From Kaleidoscopes to a Guitar, Riviera Resident Chris Stauff Tackles Projects of All Shapes and Sizes
By LILY TINOCO | Reporter
Longtime Palisadian Chris Stauff has found himself recently retired and enjoying his favorite pastime more than ever: woodwork.
“I have this hobby and really enjoy it, I’ve been doing it for about 50 years,” Stauff said to the Palisadian-Post. “I’ve always been kind of handy with tools.”
The Riviera resident said he is mostly self-taught and has been working on his craft since he was in high school, sharing that he caught “the woodworking bug early on.”
He also credited the El Camino Woodturners Guild for helping correct his bad habits. He said the group would meet once per month to share ideas and provide demonstrations.
From natural-edge bowls and plates to goblets and kaleidoscopes, Stauff has crafted numerous wooden pieces out of star pine, macadamia and more.
Stauff said a majority of his wood is sourced locally from the Palisades. He gathers abandoned wood from Temescal Canyon, from trees that come down in his neighborhood, and every now and then, he indulges in exotic woods.
He works straight out of his garage where he has acquired quite a bit of machinery and gained a number of neighborhood friends.
One is Huntington resident Dennis Richardson, who initially pursued rock sculpting. Stauff taught Richardson how to woodturn—something he has been doing for about 40 years—and “now he’s worlds better” than he is, Stauff said.
“I’ve met just some of the best people in the world,” Stauff said to the Post.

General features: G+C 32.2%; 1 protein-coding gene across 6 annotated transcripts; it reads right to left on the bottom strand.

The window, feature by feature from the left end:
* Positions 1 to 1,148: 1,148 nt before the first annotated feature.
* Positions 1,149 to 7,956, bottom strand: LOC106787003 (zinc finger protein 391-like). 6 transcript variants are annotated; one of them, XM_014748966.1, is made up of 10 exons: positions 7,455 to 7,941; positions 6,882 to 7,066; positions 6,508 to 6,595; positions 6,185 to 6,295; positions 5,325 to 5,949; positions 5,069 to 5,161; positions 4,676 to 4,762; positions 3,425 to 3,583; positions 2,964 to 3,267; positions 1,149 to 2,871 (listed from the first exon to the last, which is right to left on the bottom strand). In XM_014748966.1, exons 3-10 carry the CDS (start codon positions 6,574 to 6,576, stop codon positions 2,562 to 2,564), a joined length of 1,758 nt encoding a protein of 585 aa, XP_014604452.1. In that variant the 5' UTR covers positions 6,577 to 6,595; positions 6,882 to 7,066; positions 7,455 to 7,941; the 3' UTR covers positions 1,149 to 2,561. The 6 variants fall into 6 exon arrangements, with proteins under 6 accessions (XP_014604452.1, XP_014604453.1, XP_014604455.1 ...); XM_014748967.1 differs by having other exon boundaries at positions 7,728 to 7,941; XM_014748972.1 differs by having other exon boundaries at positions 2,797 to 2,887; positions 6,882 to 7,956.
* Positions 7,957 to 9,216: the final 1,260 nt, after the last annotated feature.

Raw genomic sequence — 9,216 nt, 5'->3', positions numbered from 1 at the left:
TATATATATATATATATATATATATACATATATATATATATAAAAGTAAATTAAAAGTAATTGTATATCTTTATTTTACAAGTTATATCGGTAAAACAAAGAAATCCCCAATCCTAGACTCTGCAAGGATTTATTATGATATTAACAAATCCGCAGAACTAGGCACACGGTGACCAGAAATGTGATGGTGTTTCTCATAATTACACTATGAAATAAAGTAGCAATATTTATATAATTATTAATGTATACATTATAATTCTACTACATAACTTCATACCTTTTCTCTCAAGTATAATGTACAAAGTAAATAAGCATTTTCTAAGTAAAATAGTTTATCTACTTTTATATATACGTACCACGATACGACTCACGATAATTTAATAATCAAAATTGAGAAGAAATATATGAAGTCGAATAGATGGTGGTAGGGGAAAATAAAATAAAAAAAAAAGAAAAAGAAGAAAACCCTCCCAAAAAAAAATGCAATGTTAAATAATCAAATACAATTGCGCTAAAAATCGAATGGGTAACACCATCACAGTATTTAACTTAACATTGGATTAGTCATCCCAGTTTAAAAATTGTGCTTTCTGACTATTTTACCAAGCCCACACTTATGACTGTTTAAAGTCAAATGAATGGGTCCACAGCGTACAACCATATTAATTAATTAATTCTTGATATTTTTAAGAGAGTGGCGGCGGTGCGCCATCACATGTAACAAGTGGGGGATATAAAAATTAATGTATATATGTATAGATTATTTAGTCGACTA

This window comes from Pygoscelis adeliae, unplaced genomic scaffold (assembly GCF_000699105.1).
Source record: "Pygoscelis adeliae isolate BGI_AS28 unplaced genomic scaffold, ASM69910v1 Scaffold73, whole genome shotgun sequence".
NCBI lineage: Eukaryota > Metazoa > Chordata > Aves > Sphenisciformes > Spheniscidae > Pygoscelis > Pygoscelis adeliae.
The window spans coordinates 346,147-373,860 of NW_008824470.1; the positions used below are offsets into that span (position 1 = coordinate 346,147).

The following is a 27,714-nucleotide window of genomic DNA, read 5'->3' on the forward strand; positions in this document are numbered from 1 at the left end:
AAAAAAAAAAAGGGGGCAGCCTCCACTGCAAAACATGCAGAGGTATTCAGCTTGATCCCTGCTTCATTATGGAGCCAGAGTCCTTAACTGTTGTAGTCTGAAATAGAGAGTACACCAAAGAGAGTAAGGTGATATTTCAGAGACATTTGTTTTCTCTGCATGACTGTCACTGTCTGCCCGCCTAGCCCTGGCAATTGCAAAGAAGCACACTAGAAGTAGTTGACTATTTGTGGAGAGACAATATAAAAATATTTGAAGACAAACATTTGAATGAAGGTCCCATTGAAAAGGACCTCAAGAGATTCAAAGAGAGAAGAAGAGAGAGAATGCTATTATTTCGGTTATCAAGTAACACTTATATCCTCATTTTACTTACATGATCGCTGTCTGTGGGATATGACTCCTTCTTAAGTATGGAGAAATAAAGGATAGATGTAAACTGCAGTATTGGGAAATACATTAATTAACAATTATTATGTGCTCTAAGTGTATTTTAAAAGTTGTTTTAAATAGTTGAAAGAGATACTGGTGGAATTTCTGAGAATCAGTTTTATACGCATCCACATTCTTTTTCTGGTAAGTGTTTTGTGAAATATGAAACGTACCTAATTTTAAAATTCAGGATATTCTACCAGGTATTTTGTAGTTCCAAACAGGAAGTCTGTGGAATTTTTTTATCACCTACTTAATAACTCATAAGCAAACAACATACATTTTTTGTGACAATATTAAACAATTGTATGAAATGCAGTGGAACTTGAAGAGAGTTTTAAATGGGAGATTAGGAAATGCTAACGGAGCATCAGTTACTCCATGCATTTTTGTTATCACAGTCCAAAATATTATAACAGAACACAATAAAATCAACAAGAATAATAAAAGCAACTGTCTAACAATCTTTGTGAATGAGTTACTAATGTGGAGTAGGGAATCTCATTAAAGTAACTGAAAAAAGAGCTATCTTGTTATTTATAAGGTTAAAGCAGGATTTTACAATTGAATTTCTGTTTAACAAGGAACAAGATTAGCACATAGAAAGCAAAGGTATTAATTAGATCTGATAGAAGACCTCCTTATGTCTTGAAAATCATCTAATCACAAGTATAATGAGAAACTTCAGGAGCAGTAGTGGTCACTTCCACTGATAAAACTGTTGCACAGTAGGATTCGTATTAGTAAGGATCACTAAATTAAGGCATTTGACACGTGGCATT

Stauff explained that woodturning is when a lathe is used and a motor turns a piece of wood rapidly while using a toolbar to introduce a wooden chisel and shape it.
Stauff has also delved into creating musical instruments with a neighbor, making ukuleles and mandolins until the duo decided to tackle the guitar—which Stauff said has been his most difficult project to date.
While smaller pieces may take hours or a couple of days, the guitar took two years to make.
“Musical instruments are a lot more complicated than I ever imagined,” he said. “There are a lot of precise measurements … we wanted to do it right.”
But his favorite pieces to create are bizzaros from manzanita burls, where he can be creative seeking an image in the wood and bringing it to life.
“My kids love them, my wife hates them,” Stauff said with a laugh. “It’s just taking a piece of wood, taking off the oxidation and finding the critter that’s in there. It’s like ‘Game of Thrones’ where they have the weirwoods and the creatures in the trees.”
Stauff said he embellishes bizzaros with eyes and uses bone to create a set of teeth; he adds a bit of tint to the wood to enhance its features and coats it in a nice finish.
Much of his work stays right at home for his family to enjoy, but he has also been asked to craft a few wedding gifts.
“I do this basically for fun,” Stauff said. “Working wood is cathartic, a somewhat ethereal experience.”
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